The Design Museum, Sir Terence Conran’s baby, has just moved from beside Tower Bridge to our part of town – and we’re delighted. It was quite an operation to rebuild the old Commonwealth Institute for its new purpose. Its eccentric pointy roof (a hyberbolic parabola like Maid Marian’s hat) was the problem; the whole massive weight had to be jacked up and supported on Acrow props while they built new walls below. The result justifies the effort. The huge space inside encompasses a memorable pale-panelled atrium up to the roof, galleries, a museum, offices, a club room and (Conran being Conran) a first-class restaurant.
The word ‘design’ asks as many questions as it answers. In one sense everything we see and touch is designed, in the sense that its maker had an object in view and planned how to achieve it. In practice it is usually applied to what we often call Industrial Design, and the first objects you see are such iconic modern objects as telephones, jeans, bikes, the London Underground logo, a plastic bucket and the inevitable Coca Cola bottle. There is a fascinating exhibition called Designers, Makers, Users, there are recent prize-winning designs…. a whole day’s worth of interest. It all inculcates a sense of visual awareness; you start looking at shadows, textures, proportions, juxtapositions… and enjoying vision more as a result. Is ‘mindfulness’ the same idea?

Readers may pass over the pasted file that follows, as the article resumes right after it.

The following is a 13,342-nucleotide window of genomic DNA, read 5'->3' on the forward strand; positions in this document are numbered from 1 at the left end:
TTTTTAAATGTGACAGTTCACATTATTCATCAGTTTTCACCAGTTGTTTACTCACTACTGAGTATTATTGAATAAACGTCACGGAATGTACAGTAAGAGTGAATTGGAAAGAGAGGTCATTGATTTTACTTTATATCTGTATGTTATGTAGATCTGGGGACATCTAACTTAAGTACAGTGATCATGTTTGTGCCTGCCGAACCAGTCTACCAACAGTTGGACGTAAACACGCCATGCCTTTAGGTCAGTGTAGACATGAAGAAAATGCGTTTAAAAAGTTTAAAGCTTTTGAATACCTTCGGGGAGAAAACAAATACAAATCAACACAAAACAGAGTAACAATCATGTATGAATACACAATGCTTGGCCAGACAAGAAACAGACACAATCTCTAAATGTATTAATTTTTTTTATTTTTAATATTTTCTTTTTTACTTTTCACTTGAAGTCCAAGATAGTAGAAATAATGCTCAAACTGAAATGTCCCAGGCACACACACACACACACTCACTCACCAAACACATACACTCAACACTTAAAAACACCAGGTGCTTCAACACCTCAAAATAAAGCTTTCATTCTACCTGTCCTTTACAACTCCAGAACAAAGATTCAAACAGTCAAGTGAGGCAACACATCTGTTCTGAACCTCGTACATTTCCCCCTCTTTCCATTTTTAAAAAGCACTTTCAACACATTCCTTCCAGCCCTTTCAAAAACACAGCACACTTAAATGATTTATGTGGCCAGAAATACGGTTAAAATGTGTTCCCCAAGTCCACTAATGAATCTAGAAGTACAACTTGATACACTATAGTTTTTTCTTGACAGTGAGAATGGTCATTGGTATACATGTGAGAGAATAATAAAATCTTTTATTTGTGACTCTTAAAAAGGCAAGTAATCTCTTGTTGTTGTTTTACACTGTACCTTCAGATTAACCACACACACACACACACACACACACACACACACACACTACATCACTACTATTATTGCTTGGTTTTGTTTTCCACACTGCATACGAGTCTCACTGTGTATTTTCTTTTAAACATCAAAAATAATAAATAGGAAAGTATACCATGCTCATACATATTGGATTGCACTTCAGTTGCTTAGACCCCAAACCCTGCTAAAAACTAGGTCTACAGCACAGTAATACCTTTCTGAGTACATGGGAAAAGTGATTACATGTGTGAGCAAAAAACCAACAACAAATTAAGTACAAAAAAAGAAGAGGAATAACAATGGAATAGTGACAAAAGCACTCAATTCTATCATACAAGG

Does garden design come into it? I hope it will. It is a very different discipline. The surroundings of the Commonwealth Institute were designed by Dame Sylvia Crowe, the doyenne of landscapers at the time. She was employed by the Forestry Commission in the period when they were blanketing uplands with dark rectangles of firs – which of course she did her best to ameliorate. I’m afraid she got the blame for much of what she was trying to avoid. When did a gardener, landscaper or nurseryman last get a knight- or dame-hood? Sir Harold Hillier, perhaps, fifty-odd years ago? They must be some of her trees still round the new museum; perhaps a Crowe retrospective would make a good exhibition. I remember her gratefully: in the 1970s she helped me to put my ideas together for my pretentiously-named book The Principles of Gardening.